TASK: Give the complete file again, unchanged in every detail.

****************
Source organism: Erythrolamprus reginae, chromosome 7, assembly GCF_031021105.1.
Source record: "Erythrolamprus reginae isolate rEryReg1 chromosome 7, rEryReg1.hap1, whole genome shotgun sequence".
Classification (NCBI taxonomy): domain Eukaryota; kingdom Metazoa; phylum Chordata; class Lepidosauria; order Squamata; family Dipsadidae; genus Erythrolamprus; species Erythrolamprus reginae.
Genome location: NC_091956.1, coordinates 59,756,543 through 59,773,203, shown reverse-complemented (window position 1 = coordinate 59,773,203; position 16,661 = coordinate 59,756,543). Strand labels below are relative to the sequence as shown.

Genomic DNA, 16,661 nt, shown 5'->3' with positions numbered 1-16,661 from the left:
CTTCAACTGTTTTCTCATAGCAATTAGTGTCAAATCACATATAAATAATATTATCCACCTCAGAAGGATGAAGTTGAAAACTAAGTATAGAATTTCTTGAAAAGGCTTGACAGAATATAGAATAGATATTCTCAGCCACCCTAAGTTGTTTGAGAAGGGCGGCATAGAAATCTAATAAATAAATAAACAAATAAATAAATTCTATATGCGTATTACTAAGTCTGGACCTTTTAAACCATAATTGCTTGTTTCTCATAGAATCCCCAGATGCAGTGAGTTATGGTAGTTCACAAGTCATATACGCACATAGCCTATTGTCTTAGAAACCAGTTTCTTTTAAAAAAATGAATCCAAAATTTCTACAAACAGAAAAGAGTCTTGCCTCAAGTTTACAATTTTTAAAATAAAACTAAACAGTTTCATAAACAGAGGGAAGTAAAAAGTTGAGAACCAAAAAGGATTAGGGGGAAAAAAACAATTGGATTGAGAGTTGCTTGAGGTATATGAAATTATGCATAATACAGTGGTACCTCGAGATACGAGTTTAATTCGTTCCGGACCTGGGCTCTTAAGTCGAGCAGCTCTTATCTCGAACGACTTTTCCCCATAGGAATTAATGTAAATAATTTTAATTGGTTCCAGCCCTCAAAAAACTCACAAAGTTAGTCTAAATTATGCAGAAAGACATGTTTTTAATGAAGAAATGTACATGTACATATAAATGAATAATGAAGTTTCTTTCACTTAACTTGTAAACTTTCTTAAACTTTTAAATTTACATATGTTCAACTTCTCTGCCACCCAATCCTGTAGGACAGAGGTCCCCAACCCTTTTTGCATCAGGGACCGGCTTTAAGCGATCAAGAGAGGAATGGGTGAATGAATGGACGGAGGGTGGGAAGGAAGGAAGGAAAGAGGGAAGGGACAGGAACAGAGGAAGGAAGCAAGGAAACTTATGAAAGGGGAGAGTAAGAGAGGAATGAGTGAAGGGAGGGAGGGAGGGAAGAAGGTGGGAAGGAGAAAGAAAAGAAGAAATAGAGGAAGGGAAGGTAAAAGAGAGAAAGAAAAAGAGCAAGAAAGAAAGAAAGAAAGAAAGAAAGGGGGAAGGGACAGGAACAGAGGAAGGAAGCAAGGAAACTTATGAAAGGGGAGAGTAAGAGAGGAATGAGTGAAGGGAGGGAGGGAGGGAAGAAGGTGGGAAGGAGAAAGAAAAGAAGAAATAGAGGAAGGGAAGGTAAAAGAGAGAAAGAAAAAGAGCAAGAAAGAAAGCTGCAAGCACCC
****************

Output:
Source organism: Erythrolamprus reginae, chromosome 7, assembly GCF_031021105.1.
Source record: "Erythrolamprus reginae isolate rEryReg1 chromosome 7, rEryReg1.hap1, whole genome shotgun sequence".
Classification (NCBI taxonomy): domain Eukaryota; kingdom Metazoa; phylum Chordata; class Lepidosauria; order Squamata; family Dipsadidae; genus Erythrolamprus; species Erythrolamprus reginae.
Genome location: NC_091956.1, coordinates 59,756,543 through 59,773,203, shown reverse-complemented (window position 1 = coordinate 59,773,203; position 16,661 = coordinate 59,756,543). Strand labels below are relative to the sequence as shown.

Genomic DNA, 16,661 nt, shown 5'->3' with positions numbered 1-16,661 from the left:
CTTCAACTGTTTTCTCATAGCAATTAGTGTCAAATCACATATAAATAATATTATCCACCTCAGAAGGATGAAGTTGAAAACTAAGTATAGAATTTCTTGAAAAGGCTTGACAGAATATAGAATAGATATTCTCAGCCACCCTAAGTTGTTTGAGAAGGGCGGCATAGAAATCTAATAAATAAATAAACAAATAAATAAATTCTATATGCGTATTACTAAGTCTGGACCTTTTAAACCATAATTGCTTGTTTCTCATAGAATCCCCAGATGCAGTGAGTTATGGTAGTTCACAAGTCATATACGCACATAGCCTATTGTCTTAGAAACCAGTTTCTTTTAAAAAAATGAATCCAAAATTTCTACAAACAGAAAAGAGTCTTGCCTCAAGTTTACAATTTTTAAAATAAAACTAAACAGTTTCATAAACAGAGGGAAGTAAAAAGTTGAGAACCAAAAAGGATTAGGGGGAAAAAAACAATTGGATTGAGAGTTGCTTGAGGTATATGAAATTATGCATAATACAGTGGTACCTCGAGATACGAGTTTAATTCGTTCCGGACCTGGGCTCTTAAGTCGAGCAGCTCTTATCTCGAACGACTTTTCCCCATAGGAATTAATGTAAATAATTTTAATTGGTTCCAGCCCTCAAAAAACTCACAAAGTTAGTCTAAATTATGCAGAAAGACATGTTTTTAATGAAGAAATGTACATGTACATATAAATGAATAATGAAGTTTCTTTCACTTAACTTGTAAACTTTCTTAAACTTTTAAATTTACATATGTTCAACTTCTCTGCCACCCAATCCTGTAGGACAGAGGTCCCCAACCCTTTTTGCATCAGGGACCGGCTTTAAGCGATCAAGAGAGGAATGGGTGAATGAATGGACGGAGGGTGGGAAGGAAGGAAGGAAAGAGGGAAGGGACAGGAACAGAGGAAGGAAGCAAGGAAACTTATGAAAGGGGAGAGTAAGAGAGGAATGAGTGAAGGGAGGGAGGGAGGGAAGAAGGTGGGAAGGAGAAAGAAAAGAAGAAATAGAGGAAGGGAAGGTAAAAGAGAGAAAGAAAAAGAGCAAGAAAGAAAGAAAGAAAGAAAGAAAGGGGGAAGGGACAGGAACAGAGGAAGGAAGCAAGGAAACTTATGAAAGGGGAGAGTAAGAGAGGAATGAGTGAAGGGAGGGAGGGAGGGAAGAAGGTGGGAAGGAGAAAGAAAAGAAGAAATAGAGGAAGGGAAGGTAAAAGAGAGAAAGAAAAAGAGCAAGAAAGAAAGCTGCAAGCACCC